The film was commended by other critics for its well-crafted set design and special effects on such a low budget. Fans demonstrated disappointment at the fact that the film saw Channard easily defeat the cenobites resulting in screenwriter Peter Atkins obtaining hate mail! Atkins justified his decision by conveying to the audience that it must be understood that the cenobites were once human however to defuse the fans outrage he ensured them that in full demon mode Pinhead could easily defeat Channard.

With strict guidelines via the BBFC during the decade, Hellraiser II didn’t escape the cutting room floor in both the theatrical release and VHS version. The run-time has fluctuated between 89 minutes to 99 minutes depending on cuts. During Julia’s resurrection scene, a maggot slicing moment occurs, emerging as  the biggest casualty losing 55 seconds of screen time. Every gory scene was trimmed down, including the opening flashback to part one of Frank’s demise. Finally in 2004 an uncut version the film was distributed onto DVD thanks to Anchor Bay.

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Following Hellbound: Hellraiser II, seven more sequels emerged, mostly direct-to-video. Doug Bradley continued to reprise his iconic role in all but the controversial Hellraiser: Revelations (2011).

The Hellraiser and Hellbound: Hellraiser II legacy continues in an upcoming and eagerly-anticipated documentary, Leviathan: The Story of Hellraiser and Hellbound: Hellraiser II, following a successfully funded Kickstarter campaign. Directed by K. John McDonagh, the documentary features interviews with cast and crew that were involved in both productions.

From the Facebook Page:

 “Following the story of the films from their inception through production to release and the their subsequent lives and growing fan base, we aim to show fans and those less familiar with the films both the technical skills, the creative idea, the symbolism and the legacy of these movies.”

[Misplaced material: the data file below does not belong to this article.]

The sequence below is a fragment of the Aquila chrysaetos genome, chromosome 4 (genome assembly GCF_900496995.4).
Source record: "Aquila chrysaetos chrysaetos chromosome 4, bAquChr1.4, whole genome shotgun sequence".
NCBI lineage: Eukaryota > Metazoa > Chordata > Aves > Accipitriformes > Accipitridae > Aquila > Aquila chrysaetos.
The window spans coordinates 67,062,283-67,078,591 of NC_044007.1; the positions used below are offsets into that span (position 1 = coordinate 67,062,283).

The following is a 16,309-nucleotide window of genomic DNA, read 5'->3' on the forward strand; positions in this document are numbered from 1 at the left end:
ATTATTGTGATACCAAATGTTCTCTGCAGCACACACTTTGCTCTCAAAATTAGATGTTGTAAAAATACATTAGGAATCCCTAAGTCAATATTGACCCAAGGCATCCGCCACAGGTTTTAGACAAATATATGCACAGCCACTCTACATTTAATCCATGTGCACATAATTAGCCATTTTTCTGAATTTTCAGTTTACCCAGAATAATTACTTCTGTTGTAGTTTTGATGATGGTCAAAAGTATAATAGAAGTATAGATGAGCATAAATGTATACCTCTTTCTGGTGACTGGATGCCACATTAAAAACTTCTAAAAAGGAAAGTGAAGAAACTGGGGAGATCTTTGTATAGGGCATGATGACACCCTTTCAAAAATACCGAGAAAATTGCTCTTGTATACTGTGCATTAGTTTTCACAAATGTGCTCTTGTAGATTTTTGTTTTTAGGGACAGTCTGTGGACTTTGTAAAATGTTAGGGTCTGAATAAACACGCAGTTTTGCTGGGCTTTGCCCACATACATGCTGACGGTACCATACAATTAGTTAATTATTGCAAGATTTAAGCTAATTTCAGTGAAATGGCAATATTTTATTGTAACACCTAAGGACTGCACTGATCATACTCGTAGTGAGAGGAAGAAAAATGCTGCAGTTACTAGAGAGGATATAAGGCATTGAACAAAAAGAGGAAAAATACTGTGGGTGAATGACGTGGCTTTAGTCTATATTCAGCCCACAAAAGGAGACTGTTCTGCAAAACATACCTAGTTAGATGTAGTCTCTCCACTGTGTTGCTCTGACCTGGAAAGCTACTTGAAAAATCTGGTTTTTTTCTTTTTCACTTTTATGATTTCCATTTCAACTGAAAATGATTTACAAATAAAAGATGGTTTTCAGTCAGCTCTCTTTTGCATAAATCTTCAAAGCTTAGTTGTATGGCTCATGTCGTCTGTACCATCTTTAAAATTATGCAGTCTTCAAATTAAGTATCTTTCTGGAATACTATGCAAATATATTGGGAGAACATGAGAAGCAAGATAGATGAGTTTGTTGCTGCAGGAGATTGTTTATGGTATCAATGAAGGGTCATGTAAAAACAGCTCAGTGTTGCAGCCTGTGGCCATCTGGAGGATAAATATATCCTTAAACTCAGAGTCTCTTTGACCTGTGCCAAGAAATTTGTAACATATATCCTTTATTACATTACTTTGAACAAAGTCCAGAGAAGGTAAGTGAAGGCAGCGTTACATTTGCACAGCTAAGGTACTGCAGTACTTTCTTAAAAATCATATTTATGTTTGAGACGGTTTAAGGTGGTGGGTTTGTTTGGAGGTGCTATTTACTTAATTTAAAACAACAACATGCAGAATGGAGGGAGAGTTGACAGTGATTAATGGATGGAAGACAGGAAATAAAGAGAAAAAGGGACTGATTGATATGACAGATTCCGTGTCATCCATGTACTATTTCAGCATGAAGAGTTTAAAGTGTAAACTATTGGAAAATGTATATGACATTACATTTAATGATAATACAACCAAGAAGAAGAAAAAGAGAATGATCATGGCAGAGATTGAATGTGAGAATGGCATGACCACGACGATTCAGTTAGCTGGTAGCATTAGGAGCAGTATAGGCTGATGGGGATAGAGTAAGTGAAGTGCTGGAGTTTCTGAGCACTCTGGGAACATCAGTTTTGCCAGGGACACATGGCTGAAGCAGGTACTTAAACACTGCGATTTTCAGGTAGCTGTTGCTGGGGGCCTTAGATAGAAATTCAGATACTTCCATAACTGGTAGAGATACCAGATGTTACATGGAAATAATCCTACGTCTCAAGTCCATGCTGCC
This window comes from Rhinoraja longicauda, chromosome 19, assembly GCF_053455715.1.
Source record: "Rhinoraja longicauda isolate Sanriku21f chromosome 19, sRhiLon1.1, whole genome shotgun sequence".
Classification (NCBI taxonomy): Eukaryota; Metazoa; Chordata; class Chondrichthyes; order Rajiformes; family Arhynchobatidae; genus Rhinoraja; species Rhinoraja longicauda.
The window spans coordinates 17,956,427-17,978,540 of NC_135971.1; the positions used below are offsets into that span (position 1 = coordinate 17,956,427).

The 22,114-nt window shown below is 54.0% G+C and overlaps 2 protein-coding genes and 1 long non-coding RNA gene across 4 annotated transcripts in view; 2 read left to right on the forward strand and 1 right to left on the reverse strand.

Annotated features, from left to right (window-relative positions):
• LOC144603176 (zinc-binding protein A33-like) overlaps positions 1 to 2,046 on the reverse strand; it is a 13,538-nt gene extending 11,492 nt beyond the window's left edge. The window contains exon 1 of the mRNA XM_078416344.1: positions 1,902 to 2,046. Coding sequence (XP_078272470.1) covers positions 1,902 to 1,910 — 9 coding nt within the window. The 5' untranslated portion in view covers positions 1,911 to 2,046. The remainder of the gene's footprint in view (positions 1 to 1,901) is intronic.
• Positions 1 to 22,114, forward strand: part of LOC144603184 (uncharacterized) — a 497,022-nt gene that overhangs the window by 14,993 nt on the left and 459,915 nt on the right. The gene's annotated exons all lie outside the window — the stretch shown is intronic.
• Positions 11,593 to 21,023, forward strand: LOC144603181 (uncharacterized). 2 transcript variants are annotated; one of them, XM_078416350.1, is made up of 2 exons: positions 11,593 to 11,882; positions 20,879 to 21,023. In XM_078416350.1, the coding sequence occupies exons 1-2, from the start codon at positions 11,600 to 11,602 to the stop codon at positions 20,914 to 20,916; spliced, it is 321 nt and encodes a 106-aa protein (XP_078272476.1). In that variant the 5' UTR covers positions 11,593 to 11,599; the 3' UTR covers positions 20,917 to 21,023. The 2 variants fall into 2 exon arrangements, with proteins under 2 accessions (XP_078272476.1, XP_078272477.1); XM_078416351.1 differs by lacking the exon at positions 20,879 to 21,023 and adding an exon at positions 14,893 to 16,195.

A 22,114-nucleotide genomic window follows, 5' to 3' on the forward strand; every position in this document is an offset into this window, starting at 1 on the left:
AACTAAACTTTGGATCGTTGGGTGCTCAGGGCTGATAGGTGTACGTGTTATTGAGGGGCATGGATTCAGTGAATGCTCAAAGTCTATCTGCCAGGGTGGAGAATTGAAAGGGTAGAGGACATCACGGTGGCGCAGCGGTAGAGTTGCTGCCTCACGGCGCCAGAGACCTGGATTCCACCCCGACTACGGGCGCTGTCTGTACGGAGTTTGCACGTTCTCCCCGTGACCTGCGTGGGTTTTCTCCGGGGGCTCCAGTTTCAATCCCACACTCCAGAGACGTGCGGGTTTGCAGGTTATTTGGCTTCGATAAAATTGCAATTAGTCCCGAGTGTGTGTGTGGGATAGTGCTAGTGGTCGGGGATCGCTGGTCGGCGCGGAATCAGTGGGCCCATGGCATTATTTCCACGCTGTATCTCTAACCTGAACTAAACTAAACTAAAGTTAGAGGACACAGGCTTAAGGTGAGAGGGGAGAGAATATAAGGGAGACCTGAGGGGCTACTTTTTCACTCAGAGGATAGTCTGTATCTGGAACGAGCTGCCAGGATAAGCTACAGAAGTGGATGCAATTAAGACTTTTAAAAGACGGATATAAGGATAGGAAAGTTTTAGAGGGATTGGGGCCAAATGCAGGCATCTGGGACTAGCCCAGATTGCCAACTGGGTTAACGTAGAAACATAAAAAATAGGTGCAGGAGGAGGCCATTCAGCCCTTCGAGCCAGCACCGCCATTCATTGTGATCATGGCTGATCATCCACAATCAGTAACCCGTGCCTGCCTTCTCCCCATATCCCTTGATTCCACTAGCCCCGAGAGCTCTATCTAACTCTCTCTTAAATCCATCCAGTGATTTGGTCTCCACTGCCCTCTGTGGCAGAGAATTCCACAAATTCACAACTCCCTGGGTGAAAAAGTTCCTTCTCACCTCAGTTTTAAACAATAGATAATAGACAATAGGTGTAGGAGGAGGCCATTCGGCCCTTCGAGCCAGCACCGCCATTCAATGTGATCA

Its essential to take a trip to Hell this Halloween with one of Horror’s most inventive sequels and one of my personal favourites or it’ll tear your soul apart!

Hayley Alice Roberts.

Hayley’s Horror Reviews.

 

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6 Responses to “Halloween Month: Hellbound: Hellraiser II (1988)”

  1. The first two Hellraiser films gave me nightmares when I watched them originally at a young age, no other horror movies have done this, (though thanks to Jaws I am still scared stiff of the ocean and sharks), always found it hard to go back and watch them since! After your review I may just attempt them again.

  2. Hayley's Horror Reviews Says:

    Shows how effectively disturbing they are. I loved Hellraiser on my first viewing of it, its so darkly compelling. Would be interesting to hear your thoughts after rewatching them.

  3. The first two Hellraiser films are keepers, for sure. I admit I haven’t seen any of the others. Are they worth viewing??

    Also, wondering if you might give us your review of the 1979 film “Phantasm” as part of Halloween month??

  4. Hayley's Horror Reviews Says:

    The only other Hellraiser film I’ve seen is the third, Hell on Earth. The tone of the film diverted greatly from the first two and I feel that Pinhead was being modelled to be more like Freddy Kruger by making wise-cracks after killing someone. Its not the worst film in the world but didn’t inspire me to continue watching any further sequels.

    I will do my best. I’ll see if I can get a DVD of it as its one I haven’t seen before.

  5. […] on the care of the vulnerable within British society. Peter (Nicholas Vince- Hellraiser & Hellbound: Hellraiser II) is a senile man, living alone; each day his house is torn apart much to the horror of his patient […]

  6. […] of horror. In a general sense, horror is defined by its icons. We are all majorly familiar with Hellraiser, A Nightmare on Elm Street, Friday the 13th and the like; these are of course incredible and […]